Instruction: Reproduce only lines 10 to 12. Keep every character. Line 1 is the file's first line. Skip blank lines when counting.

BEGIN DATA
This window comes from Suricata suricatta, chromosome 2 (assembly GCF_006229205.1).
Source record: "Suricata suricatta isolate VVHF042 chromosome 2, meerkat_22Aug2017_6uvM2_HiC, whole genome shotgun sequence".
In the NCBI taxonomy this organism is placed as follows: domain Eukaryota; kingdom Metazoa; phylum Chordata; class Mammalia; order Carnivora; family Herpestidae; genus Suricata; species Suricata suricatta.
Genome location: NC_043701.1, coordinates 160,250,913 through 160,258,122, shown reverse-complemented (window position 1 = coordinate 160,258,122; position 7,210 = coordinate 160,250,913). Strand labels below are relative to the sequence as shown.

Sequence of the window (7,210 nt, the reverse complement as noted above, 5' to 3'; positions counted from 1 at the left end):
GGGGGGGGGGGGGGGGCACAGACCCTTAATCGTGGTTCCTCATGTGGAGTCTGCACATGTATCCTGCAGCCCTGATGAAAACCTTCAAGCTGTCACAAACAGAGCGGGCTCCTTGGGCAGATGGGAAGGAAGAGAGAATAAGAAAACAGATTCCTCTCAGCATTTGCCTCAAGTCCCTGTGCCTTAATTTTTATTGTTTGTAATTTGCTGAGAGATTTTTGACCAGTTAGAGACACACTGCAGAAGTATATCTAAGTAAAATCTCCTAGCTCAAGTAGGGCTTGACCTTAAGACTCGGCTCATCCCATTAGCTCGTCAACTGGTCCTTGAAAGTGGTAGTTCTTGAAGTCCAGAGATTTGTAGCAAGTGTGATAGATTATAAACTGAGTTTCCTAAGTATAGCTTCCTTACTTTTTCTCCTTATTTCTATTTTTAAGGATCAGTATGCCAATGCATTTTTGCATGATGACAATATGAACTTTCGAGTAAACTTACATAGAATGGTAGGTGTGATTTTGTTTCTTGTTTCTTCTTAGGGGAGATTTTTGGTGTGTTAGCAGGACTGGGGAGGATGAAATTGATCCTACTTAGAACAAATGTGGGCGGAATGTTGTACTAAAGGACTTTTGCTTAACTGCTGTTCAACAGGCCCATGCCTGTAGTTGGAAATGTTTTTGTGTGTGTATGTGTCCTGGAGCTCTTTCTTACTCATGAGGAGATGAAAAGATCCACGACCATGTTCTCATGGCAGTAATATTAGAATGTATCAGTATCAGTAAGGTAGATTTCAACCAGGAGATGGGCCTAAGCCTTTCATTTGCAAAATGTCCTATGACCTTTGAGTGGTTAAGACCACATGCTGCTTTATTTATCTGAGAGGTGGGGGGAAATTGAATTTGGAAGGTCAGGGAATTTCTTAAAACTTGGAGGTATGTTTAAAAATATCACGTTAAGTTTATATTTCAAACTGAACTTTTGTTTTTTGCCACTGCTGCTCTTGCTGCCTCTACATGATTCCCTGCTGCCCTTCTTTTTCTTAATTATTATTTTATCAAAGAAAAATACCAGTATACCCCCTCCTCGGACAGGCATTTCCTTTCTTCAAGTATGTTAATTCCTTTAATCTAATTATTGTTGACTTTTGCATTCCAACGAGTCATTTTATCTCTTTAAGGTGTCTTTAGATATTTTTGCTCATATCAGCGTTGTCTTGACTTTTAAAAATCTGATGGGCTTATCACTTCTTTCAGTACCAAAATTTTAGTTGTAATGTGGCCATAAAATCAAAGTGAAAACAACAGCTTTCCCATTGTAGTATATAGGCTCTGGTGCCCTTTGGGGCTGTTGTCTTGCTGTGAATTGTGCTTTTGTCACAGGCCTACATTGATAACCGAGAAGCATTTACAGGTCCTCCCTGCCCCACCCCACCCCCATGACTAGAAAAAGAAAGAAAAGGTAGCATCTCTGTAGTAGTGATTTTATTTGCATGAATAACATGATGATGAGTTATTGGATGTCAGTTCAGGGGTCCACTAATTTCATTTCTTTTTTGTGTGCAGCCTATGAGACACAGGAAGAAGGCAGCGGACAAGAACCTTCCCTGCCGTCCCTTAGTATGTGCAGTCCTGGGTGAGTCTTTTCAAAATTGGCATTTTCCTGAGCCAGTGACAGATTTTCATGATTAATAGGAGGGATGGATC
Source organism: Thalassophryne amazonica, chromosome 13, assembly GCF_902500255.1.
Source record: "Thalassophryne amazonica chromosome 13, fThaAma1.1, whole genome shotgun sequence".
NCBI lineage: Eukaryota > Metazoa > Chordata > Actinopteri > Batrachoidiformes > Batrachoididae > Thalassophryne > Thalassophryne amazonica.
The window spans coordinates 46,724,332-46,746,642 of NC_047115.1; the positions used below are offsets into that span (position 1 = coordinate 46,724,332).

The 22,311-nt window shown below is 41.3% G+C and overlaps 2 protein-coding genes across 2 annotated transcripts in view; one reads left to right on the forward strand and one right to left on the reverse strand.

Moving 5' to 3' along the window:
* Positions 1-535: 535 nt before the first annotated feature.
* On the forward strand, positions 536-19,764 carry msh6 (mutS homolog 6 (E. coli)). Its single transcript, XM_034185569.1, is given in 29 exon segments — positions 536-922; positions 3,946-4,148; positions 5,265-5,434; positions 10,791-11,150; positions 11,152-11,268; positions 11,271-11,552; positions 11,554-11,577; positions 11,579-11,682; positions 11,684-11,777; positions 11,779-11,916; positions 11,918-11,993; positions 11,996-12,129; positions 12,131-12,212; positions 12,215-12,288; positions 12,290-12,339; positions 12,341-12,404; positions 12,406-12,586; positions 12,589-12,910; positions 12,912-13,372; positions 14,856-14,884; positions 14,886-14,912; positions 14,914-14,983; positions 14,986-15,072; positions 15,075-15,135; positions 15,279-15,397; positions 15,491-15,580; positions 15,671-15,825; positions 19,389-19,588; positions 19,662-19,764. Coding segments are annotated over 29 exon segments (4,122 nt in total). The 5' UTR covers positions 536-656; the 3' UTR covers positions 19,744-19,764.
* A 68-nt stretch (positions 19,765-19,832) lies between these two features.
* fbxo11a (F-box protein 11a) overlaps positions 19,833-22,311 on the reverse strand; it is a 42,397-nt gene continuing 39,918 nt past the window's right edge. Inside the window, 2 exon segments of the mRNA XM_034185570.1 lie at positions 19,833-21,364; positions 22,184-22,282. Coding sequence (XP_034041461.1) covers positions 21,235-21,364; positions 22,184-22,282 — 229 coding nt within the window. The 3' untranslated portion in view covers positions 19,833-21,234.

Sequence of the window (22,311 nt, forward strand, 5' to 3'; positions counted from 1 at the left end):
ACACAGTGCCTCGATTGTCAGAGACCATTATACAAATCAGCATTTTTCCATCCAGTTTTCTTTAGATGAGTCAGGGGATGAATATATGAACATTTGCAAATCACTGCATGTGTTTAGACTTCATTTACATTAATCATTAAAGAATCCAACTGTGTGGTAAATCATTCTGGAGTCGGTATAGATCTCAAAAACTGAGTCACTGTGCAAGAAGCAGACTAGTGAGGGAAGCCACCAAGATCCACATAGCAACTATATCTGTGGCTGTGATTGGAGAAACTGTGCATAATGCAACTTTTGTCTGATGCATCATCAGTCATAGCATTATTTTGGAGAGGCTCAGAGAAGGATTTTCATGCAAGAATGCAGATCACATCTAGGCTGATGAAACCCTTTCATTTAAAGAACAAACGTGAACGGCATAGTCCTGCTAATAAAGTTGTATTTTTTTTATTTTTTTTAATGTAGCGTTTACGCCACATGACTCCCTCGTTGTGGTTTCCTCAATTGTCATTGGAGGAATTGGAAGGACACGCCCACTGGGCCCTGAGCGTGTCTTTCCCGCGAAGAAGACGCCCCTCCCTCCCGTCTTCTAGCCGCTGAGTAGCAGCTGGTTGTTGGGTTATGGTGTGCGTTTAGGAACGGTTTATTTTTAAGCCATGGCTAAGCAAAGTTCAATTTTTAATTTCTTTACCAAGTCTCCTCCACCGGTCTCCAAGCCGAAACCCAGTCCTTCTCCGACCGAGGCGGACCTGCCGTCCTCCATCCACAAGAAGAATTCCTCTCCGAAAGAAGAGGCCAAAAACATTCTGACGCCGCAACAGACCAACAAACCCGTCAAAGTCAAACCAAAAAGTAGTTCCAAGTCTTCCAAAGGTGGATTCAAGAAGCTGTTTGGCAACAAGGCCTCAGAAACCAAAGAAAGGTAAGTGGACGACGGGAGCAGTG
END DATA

The window spans coordinates 46,724,332-46,746,642 of NC_047115.1; the positions used below are offsets into that span (position 1 = coordinate 46,724,332).

The 22,311-nt window shown below is 41.3% G+C and overlaps 2 protein-coding genes across 2 annotated transcripts in view; one reads left to right on the forward strand and one right to left on the reverse strand.

Moving 5' to 3' along the window: